Sunday, April 26, 2009

agenda for monday 27 april 2009

  • Submit portfolios, eat brownies
  • Complete course evaluations
  • Discuss group final project
  • Define group roles and begin planning project
Homework due 4/29:
  • Any brainstorming or drafting as assigned by group

Thursday, April 16, 2009

agenda for wednesday 22 april 2009

  • Meet in groups to discuss qualities for grading chart (group A: letter to the editor; group B: op-ed; group C: humorous argument; groups D, E, F: general portfolio/unit)
  • As a class, create and approve the grading chart
  • Break into half-class groups to workshop the humorous arguments. Feedback will be given as a blog comment to the person's author's note for the humorous argument. Groups A, B, C will be together, and Groups D, E, F will be together.
Homework due 4/27:
  • Finish revising the three pieces for the portfolio.
  • Prepare portfolio for submission on Monday.
  • Blog your author's note for the portfolio. This one will be more detailed because it will cover the connections among your three pieces and the rhetorical choices you made.
  • Read chapter 14 (pp. 411-437)

Tuesday, April 14, 2009

agenda for monday 20 april 2009

  • Meet with workshop group (in person) sometime to share drafts (must be completed by Tuesday, April 21)
  • Instructions for workshop are available on eCollege
Homework due 4/23:
  • Make revisions on humorous argument and be prepared to share with half-class group on Wednesday
  • Blog an author's note for your humorous argument
  • Begin thinking about categories for grading sheet (we'll make that in class on Wednesday)

agenda for wednesday 15 april 2009

  • Discuss Chapter 13 on Humor in Arguments
  • Share sample arguments in workshop groups and in class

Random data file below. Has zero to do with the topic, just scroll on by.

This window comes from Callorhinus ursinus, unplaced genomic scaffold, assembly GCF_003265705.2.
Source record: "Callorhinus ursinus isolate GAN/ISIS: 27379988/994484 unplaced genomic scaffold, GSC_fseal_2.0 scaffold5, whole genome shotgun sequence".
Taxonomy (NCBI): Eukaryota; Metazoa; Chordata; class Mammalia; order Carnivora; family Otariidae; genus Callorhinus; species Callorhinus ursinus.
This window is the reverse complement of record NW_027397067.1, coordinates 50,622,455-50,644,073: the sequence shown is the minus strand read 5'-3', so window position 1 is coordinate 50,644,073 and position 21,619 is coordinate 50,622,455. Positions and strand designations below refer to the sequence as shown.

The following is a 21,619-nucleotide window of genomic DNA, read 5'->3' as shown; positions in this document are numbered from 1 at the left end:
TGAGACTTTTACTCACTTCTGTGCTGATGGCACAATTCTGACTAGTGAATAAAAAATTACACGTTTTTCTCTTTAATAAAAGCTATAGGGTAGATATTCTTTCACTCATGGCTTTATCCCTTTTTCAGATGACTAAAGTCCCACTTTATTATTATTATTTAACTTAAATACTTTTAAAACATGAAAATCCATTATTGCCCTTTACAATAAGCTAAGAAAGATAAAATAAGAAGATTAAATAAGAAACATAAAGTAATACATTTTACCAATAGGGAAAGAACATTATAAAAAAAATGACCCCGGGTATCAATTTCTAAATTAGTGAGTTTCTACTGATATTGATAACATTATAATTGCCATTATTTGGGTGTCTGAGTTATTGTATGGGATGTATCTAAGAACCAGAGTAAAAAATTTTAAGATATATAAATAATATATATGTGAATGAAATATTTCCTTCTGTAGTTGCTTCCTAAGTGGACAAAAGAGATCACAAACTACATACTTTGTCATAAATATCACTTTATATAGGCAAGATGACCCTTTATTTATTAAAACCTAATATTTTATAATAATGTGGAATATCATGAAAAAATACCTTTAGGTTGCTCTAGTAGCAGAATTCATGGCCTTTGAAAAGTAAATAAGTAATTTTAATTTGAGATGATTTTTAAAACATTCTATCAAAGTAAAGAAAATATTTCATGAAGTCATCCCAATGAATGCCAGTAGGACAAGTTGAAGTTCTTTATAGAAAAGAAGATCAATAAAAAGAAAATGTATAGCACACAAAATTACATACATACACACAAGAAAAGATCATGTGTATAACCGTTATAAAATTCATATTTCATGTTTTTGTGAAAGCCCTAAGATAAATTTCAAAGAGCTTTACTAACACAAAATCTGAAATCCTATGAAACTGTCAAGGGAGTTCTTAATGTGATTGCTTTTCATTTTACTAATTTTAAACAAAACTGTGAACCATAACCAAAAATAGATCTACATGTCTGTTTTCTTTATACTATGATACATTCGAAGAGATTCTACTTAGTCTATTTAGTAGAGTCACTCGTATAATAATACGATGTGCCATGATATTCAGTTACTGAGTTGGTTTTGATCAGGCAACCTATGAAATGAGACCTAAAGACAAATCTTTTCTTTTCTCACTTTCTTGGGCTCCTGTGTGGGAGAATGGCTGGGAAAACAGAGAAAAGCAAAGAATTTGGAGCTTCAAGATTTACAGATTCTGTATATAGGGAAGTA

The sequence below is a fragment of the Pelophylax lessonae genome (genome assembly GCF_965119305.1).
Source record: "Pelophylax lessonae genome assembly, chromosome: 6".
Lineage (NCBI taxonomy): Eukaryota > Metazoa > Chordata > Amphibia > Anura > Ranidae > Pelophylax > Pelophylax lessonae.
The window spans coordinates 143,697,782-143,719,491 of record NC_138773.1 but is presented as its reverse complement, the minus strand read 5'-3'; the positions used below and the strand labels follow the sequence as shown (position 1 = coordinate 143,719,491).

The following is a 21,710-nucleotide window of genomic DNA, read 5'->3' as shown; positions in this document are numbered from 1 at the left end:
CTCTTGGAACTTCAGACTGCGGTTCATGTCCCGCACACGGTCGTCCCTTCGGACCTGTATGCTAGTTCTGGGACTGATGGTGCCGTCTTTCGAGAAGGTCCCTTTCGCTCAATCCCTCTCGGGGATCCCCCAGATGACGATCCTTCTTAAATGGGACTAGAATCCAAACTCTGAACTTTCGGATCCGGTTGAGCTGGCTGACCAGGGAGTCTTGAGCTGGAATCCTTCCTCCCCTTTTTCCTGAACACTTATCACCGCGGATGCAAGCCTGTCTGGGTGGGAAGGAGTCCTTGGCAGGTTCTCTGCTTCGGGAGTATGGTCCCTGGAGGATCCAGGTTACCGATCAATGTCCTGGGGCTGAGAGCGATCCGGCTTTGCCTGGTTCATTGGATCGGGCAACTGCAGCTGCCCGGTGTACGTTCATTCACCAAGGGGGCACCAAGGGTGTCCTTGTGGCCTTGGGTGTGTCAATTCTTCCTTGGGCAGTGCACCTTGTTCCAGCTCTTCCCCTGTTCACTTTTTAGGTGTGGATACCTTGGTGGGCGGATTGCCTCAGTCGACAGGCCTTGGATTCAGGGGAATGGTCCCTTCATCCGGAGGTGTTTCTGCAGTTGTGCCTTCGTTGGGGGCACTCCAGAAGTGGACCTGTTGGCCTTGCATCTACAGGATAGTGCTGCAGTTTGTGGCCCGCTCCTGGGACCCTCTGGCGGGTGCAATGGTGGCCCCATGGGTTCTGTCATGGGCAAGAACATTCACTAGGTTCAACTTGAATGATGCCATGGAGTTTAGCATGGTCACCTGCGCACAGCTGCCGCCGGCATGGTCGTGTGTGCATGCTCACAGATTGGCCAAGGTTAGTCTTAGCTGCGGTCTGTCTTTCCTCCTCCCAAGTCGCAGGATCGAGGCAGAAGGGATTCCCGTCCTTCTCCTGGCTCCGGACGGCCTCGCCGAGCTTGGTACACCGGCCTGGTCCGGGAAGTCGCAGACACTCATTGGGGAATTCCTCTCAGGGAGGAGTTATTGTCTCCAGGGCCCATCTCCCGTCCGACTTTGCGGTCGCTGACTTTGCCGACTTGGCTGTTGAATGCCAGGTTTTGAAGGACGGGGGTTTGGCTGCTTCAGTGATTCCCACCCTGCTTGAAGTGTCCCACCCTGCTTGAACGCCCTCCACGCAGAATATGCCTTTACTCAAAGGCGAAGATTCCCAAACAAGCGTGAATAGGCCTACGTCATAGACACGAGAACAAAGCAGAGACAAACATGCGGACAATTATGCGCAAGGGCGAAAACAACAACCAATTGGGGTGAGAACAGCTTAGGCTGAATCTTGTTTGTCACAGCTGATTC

• Begin brainstorming and planning for making humorous argument for your topic: Genre/Location, Focused Topic, Target Audience, Plans for Humorous Piece, Plans for Performance
  • Class time to work on humorous argument
Homework due 4/20:
  • Prepare a first draft of your humor argument
  • Blog about your humor argument and how it uses humor to make effective point

Sunday, April 12, 2009

agenda for monday 13 april 2009

Agenda (remember, we're not meeting in class):
  • Submit Op-Ed on group's section of DocSharing by 2pm
  • Post Author's Note for draft as blog
  • Use the Op-Ed Workshop instructions on eCollege to review drafts of group members and provide feedback
Homework due 4/15:
  • Read chapter 13 (pp. 393-409)
  • Find an example (ideas below) of a humorous argument that addresses your topic or something similar (you can think about connections between the humor and your topic broadly)
  • Blog about how the sample you found uses humor to address its topic
Potential Sources for Humorous Selections (as you go to some of these sites, know that there is some humor and language that is R-rated, so only browse sites that you feel comfortable searching):
These are just some suggestions. Feel free to look to other sources for examples of humor.

Tuesday, April 7, 2009

agenda for wednesday 8 april 2009

  • Drafting Day: Make sure you have all of your materials (prewriting and any necessary research) accessible. You'll have the entire class session to write.
Homework due 4/13:
  • Finish the Op-Eda
  • Post Author's Note on blog by 2pm
  • Upload the Op-Ed to your group's section on eCollege by 2pm

Monday, April 6, 2009

pre-writing for op-ed

  • Read several op-eds from your chosen venue. What are the general tone and assumed audience in this venue? What is interesting or unique about these pieces?
  • Decide one specific, identifiable issue or question for your focus. It needs to be related to your overall topic for this unit, but try to target a specific aspect of that topic. Describe your choice of specific topic.
  • Choose a specific course of action or approach to be taken to addressing that issue or question. Don’t just say that a policy or situation is bad. Tell your readers what should be done about it.
  • Determine what rhetorical appeals will be most effective for your audience (ethos, pathos, logos, style). Discuss what appeals you will use.
  • Write about what will best support your points for the rhetorical situation (facts, hard evidence, personal experience, anecdotes, referring to other authorities, etc.).
  • Is there any research that you need to do?